For many people outside of the San Gabriel Valley, their introduction to the “626” comes through YouTube. This is in large part thanks to Wong Fu Productions and the Fung Brothers, video producers who use the SGV as a prominent backdrop in their viral hits. Both parties sat down with us to talk about how the 626 has influenced both their work and frame of mind.
Wong Fu Productions
A trio of friends at UC San Diego started shooting videos for kicks in 2003. YouTube wasn't in existence yet. The term "viral hit" had not yet been coined. Three years later they moved their business to Alhambra and began to build a media sensation with more than 2.3 million subscribers on YouTube.
Wong Fu Productions is led by Philip Wang, Wesley Chan, and Ted Fu, all of whom are originally from the Bay Area. While in the San Gabriel Valley they've amassed an impressive portfolio of video sensations
—most of which offer witty (and often emotionally rich) mediations on relationships and human nature. Now the company, which relocated to Pasadena, has taken the next step by shooting its first feature length film, which is slated to debut summer of 2015. The film is still waiting on a title and a firm release date.
Philip and Wesley sat down with the Alhambra Source to discuss their new film, how they deal with critics, and how YouTube has changed since its early days.
Why did you choose to move to the San Gabriel Valley as opposed to another place like Hollywood?
Wesley: After we graduated we never went back home. Los Angeles is so big that finding out where to situate ourselves was tough. Phil had been to the San Gabriel Valley and he suggested the 626 area because it was a nice transition. It’s not like diving into Hollywood or the West Side. It’s a little more modest. It has all the resources we need and there’s a sense of familiarity because of the Asian American demographic here...The lifestyle is very nice. The food is good—it’s affordable. There are a lot of businesses and locations that we’ve used for our productions. We shot a good amount at Nucleus and we’re friends with Ben, the owner there.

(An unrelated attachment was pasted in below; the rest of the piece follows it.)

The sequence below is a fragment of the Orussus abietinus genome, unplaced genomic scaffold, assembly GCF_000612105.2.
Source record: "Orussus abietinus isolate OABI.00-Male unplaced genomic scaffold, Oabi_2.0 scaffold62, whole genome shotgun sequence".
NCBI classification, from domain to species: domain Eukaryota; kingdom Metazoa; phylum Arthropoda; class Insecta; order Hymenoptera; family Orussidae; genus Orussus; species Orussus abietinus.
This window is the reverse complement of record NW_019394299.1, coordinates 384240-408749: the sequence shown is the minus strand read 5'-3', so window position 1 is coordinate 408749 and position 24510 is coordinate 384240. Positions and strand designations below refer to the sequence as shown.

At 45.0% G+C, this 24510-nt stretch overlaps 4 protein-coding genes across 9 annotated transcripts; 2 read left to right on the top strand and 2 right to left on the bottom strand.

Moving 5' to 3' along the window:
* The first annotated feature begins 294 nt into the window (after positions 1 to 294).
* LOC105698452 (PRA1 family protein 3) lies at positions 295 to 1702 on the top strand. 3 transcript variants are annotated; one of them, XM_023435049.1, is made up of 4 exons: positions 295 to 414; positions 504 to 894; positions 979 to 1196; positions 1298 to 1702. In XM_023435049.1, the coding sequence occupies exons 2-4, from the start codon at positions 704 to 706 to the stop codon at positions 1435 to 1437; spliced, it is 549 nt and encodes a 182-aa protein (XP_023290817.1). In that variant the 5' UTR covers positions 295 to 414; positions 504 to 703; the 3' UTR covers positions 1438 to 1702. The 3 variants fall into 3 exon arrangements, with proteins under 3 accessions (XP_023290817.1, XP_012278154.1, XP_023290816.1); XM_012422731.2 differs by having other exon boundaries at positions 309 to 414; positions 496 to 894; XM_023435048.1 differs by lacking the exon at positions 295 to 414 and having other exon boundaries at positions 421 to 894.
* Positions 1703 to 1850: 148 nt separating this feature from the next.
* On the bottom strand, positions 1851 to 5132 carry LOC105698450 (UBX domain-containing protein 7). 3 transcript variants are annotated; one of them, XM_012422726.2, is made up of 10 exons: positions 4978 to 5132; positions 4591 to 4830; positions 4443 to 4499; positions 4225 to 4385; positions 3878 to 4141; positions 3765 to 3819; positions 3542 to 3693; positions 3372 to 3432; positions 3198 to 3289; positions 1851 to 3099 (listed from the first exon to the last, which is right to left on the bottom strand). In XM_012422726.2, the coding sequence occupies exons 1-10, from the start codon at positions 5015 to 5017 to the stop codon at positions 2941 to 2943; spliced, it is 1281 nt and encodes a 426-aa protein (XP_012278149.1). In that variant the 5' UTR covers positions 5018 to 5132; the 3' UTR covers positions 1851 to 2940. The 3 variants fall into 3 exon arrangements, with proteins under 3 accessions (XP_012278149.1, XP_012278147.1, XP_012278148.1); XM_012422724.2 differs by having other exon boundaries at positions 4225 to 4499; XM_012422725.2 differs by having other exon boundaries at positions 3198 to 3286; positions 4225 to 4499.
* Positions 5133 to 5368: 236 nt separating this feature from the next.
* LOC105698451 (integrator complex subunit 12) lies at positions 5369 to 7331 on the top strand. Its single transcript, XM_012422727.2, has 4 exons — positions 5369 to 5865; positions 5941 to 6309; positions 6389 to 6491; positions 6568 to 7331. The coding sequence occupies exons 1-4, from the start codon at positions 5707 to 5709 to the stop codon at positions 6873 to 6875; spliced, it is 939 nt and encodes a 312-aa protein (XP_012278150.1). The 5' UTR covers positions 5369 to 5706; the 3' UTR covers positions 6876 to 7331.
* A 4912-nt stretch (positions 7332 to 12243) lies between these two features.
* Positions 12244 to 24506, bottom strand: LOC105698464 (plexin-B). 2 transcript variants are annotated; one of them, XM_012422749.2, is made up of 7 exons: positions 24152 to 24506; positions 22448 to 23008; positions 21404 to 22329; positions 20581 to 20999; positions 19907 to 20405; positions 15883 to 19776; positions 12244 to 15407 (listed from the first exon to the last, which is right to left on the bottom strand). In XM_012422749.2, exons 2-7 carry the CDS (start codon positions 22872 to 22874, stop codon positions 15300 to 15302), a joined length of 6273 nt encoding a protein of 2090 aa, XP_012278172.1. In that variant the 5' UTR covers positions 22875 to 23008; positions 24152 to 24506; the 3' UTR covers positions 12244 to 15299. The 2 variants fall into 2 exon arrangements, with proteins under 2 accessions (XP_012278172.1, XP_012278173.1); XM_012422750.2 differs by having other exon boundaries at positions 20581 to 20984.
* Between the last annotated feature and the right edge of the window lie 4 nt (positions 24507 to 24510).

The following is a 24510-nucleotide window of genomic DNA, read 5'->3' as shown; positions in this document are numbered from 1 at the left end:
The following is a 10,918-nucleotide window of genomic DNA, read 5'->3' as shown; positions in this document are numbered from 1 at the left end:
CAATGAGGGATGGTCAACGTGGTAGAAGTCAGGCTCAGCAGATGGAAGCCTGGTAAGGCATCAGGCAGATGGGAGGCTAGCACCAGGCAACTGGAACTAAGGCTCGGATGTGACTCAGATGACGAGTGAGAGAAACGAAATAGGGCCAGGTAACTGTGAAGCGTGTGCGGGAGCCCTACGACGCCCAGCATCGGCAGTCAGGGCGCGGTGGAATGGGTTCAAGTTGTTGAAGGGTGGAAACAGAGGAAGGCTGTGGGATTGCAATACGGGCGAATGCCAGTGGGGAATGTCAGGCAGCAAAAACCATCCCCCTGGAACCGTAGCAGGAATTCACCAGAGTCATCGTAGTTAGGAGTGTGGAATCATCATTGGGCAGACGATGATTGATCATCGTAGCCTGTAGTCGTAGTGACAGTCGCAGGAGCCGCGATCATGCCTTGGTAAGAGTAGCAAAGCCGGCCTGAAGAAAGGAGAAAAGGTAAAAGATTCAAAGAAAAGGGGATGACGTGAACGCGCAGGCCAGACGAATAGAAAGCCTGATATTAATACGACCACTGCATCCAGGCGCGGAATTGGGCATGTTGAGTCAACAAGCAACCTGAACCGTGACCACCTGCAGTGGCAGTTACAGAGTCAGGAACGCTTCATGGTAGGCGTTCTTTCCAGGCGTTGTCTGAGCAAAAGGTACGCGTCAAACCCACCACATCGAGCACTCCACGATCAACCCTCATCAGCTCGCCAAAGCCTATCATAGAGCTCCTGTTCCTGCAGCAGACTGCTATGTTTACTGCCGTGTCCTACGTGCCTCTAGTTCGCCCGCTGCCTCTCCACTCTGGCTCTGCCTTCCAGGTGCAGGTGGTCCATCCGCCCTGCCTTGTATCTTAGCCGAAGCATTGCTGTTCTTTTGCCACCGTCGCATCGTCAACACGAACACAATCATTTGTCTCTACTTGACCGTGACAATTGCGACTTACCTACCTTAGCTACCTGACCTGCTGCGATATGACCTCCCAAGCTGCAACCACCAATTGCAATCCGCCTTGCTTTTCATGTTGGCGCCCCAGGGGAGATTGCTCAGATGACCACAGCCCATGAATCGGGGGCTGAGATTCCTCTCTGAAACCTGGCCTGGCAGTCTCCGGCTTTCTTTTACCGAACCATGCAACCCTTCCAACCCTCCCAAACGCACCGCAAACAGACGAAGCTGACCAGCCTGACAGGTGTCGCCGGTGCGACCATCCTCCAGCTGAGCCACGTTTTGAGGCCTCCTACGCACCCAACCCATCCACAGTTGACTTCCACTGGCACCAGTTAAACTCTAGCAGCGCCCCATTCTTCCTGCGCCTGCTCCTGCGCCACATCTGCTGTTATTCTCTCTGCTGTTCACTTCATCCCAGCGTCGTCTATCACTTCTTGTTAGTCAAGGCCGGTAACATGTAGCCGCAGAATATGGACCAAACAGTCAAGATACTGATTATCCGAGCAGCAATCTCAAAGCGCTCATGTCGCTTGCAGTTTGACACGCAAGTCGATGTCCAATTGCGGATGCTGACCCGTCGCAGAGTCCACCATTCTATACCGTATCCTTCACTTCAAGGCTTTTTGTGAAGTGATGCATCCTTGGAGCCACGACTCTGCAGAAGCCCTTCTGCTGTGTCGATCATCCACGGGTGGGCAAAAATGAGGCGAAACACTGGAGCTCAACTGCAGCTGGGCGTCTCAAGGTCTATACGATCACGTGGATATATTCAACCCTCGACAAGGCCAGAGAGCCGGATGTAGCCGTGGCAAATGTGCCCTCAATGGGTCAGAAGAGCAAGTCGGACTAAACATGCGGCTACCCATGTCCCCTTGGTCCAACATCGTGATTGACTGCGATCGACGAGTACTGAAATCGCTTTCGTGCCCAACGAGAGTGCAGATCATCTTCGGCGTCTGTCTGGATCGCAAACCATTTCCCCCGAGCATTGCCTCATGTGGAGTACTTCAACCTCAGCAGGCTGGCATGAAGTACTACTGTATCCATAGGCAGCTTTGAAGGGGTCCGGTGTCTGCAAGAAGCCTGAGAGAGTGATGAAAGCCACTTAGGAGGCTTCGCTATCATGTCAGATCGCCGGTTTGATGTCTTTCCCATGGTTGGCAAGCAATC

Philip: We’ve also done a lot of events at the local high schools. Alhambra High School was one of the first high schools that we went to. We’ve been to Mark Keppel. We’ve had something at San Gabriel. We know there are a lot of kids out here who watch Youtube and are very proud to see us shoot around the area. We’re really grateful for the young people supporting us.
What’s attractive about Youtube? As Wong Fu grows do you see yourself to continue producing for YouTube?
Philip: I think YouTube is a great medium for independent artists and creators to share their work because they’re in full control of what they want to make and how they want to release it. We’ve been doing this for many years, but in the past few it’s been harder to stand out because so many people are using it now. We definitely keep our mind open to other opportunities. We all see Youtube as a great way to stay connected with the fans but we’re using it as a tool, as a community to grow something bigger.
Four years after Wong Fu landed in Alhambra, in 2010, two brothers from Seattle created a minor internet viral sensation when their hip hop ode to San Gabriel Valley eats, "JJ Hong Kong Cafe," got more than 50,000 views. At the time, Andrew Fung told the Los Angeles Times food blog, "The song doesn't do the SGV complete justice because there are tons of places missing, but it's safe to say I will be coming back very very soon."
Andrew kept his word — he and his brother David are proud new residents of the San Gabriel Valley. And this time their more extensive tribute to local restaurants, "626" named after the area's zip code, has gotten nearly 200,000 hits.
You both grew up in Seattle. How did you end up making a video about the SGV?
Growing up we were huge hip-hop heads/nerds and we would always see rappers making songs repping Brooklyn, Chicago, LA, wherever they were from. It's basically a glorification of where you're from or the life you live. As kids we would come visit our cousin in Monterey Park and experience this unique Asian American fusion lifestyle. After we graduated from college we came down and spent a few months with him, living the SGV lifestyle (boba shops, cafes, public parks, etc.) and decided to make the move down to SoCal. Coming from Seattle, life in the 626 seemed so unique and special to us because we didn't grow up around it. So we just wanted to make an anthem/ode to the lifestyle that we love and we know so many others do as well.
What did you want to show with this video?
We wanted to show how cool and special the 626 can be, especially for food. It's the most densely Asian part of the US (and specifically Chinese) so I think the culture in the 626 is really unique and incredible. Hopefully local people got a visual/audio representation of how cool and distinct where they live really is, and for those outside the 626 to see how cool it is as well.